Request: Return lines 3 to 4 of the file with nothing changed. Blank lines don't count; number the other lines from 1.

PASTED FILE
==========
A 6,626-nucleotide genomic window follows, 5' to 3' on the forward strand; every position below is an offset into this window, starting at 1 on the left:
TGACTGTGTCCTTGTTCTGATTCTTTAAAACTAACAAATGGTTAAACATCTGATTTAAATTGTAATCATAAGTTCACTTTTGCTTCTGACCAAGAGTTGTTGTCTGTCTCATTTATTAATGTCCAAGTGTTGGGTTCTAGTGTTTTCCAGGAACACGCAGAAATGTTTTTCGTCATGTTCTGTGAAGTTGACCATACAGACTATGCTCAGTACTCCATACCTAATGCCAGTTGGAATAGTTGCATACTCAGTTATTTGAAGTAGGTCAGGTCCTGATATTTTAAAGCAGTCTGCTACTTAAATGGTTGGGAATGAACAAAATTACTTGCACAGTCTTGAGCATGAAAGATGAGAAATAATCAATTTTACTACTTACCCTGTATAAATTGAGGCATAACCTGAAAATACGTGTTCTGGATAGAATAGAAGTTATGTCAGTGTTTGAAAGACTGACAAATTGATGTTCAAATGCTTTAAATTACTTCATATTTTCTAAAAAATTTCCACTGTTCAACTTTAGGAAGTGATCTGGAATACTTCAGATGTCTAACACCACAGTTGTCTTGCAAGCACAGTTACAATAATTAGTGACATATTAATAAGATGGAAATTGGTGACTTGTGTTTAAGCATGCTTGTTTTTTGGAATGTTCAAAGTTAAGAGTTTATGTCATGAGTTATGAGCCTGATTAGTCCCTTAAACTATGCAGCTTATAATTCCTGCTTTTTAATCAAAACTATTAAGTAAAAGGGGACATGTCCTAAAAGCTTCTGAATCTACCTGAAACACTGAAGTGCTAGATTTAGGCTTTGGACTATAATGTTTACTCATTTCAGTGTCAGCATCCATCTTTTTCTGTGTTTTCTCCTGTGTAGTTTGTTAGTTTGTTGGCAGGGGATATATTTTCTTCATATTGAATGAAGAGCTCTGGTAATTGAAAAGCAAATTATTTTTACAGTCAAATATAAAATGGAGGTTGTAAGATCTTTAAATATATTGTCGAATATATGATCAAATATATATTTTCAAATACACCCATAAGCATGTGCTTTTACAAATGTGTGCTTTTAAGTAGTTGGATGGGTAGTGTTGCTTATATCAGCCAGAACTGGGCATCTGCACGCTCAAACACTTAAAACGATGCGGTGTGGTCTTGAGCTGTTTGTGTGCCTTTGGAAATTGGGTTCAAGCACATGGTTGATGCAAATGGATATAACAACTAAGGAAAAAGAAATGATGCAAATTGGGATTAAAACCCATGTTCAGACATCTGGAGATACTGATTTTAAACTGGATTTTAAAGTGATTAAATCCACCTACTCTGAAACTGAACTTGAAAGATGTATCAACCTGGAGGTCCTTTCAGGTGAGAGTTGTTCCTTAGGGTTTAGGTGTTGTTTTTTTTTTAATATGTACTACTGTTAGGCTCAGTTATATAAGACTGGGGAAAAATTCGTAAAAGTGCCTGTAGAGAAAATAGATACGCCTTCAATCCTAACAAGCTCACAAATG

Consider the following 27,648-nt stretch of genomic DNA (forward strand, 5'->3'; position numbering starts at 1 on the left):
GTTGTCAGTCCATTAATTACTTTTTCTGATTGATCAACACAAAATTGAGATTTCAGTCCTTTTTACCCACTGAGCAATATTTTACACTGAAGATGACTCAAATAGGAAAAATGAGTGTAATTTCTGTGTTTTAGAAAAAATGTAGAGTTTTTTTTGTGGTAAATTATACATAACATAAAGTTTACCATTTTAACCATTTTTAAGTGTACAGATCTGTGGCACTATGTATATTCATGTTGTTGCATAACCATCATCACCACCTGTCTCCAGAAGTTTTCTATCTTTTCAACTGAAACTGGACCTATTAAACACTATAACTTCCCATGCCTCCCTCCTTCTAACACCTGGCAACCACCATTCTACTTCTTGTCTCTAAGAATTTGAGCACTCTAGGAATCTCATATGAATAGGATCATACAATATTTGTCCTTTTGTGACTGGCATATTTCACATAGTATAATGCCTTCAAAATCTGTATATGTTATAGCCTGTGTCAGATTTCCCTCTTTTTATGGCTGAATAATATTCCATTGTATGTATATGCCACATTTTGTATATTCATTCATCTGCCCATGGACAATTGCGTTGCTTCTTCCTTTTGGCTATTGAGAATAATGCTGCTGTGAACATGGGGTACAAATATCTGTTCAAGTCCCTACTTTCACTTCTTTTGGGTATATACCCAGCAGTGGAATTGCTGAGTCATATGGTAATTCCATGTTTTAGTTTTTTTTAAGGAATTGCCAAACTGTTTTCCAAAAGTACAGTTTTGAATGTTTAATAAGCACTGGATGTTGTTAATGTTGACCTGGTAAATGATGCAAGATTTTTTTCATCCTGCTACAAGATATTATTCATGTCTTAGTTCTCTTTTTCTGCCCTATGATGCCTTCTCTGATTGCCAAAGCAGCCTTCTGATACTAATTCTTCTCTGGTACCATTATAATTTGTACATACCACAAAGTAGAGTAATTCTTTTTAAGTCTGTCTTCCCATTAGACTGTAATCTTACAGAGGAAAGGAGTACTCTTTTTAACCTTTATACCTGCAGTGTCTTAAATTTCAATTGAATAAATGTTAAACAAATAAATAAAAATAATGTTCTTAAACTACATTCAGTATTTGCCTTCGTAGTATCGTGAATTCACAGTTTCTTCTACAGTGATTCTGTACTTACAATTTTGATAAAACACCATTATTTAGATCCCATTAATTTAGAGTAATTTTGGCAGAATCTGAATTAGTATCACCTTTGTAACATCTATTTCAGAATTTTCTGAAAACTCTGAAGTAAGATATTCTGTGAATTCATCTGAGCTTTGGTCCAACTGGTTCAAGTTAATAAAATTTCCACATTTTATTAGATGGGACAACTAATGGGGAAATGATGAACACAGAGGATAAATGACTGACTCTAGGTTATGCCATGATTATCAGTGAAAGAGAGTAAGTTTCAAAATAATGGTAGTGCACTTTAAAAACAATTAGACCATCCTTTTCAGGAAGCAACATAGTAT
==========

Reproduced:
Consider the following 27,648-nt stretch of genomic DNA (forward strand, 5'->3'; position numbering starts at 1 on the left):
GTTGTCAGTCCATTAATTACTTTTTCTGATTGATCAACACAAAATTGAGATTTCAGTCCTTTTTACCCACTGAGCAATATTTTACACTGAAGATGACTCAAATAGGAAAAATGAGTGTAATTTCTGTGTTTTAGAAAAAATGTAGAGTTTTTTTTGTGGTAAATTATACATAACATAAAGTTTACCATTTTAACCATTTTTAAGTGTACAGATCTGTGGCACTATGTATATTCATGTTGTTGCATAACCATCATCACCACCTGTCTCCAGAAGTTTTCTATCTTTTCAACTGAAACTGGACCTATTAAACACTATAACTTCCCATGCCTCCCTCCTTCTAACACCTGGCAACCACCATTCTACTTCTTGTCTCTAAGAATTTGAGCACTCTAGGAATCTCATATGAATAGGATCATACAATATTTGTCCTTTTGTGACTGGCATATTTCACATAGTATAATGCCTTCAAAATCTGTATATGTTATAGCCTGTGTCAGATTTCCCTCTTTTTATGGCTGAATAATATTCCATTGTATGTATATGCCACATTTTGTATATTCATTCATCTGCCCATGGACAATTGCGTTGCTTCTTCCTTTTGGCTATTGAGAATAATGCTGCTGTGAACATGGGGTACAAATATCTGTTCAAGTCCCTACTTTCACTTCTTTTGGGTATATACCCAGCAGTGGAATTGCTGAGTCATATGGTAATTCCATGTTTTAGTTTTTTTTAAGGAATTGCCAAACTGTTTTCCAAAAGTACAGTTTTGAATGTTTAATAAGCACTGGATGTTGTTAATGTTGACCTGGTAAATGATGCAAGATTTTTTTCATCCTGCTACAAGATATTATTCATGTCTTAGTTCTCTTTTTCTGCCCTATGATGCCTTCTCTGATTGCCAAAGCAGCCTTCTGATACTAATTCTTCTCTGGTACCATTATAATTTGTACATACCACAAAGTAGAGTAATTCTTTTTAAGTCTGTCTTCCCATTAGACTGTAATCTTACAGAGGAAAGGAGTACTCTTTTTAACCTTTATACCTGCAGTGTCTTAAATTTCAATTGAATAAATGTTAAACAAATAAATAAAAATAATGTTCTTAAACTACATTCAGTATTTGCCTTCGTAGTATCGTGAATTCACAGTTTCTTCTACAGTGATTCTGTACTTACAATTTTGATAAAACACCATTATTTAGATCCCATTAATTTAGAGTAATTTTGGCAGAATCTGAATTAGTATCACCTTTGTAACATCTATTTCAGAATTTTCTGAAAACTCTGAAGTAAGATATTCTGTGAATTCATCTGAGCTTTGGTCCAACTGGTTCAAGTTAATAAAATTTCCACATTTTATTAGATGGGACAACTAATGGGGAAATGATGAACACAGAGGATAAATGACTGACTCTAGGTTATGCCATGATTATCAGTGAAAGAGAGTAAGTTTCAAAATAATGGTAGTGCACTTTAAAAACAATTAGACCATCCTTTTCAGGAAGCAACATAGTAT